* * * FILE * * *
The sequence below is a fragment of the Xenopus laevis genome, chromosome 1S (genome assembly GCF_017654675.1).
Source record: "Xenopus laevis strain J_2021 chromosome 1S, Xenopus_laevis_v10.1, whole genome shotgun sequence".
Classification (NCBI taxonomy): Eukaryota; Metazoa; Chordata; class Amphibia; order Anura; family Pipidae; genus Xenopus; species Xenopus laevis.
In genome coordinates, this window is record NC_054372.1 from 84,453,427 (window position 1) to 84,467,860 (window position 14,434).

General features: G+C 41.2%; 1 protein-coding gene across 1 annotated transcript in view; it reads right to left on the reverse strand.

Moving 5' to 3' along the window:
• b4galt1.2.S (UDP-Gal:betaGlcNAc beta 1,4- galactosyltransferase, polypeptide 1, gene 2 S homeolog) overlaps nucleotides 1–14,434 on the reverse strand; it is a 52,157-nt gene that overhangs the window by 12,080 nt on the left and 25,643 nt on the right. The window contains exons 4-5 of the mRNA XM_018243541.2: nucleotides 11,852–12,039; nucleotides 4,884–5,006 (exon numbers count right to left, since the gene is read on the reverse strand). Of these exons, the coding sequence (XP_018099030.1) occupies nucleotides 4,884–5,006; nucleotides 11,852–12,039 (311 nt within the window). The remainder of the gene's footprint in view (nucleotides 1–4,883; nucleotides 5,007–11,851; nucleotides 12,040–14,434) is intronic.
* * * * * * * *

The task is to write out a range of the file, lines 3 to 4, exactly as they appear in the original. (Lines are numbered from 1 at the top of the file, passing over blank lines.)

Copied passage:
Classification (NCBI taxonomy): Eukaryota; Metazoa; Chordata; class Amphibia; order Anura; family Pipidae; genus Xenopus; species Xenopus laevis.
In genome coordinates, this window is record NC_054372.1 from 84,453,427 (window position 1) to 84,467,860 (window position 14,434).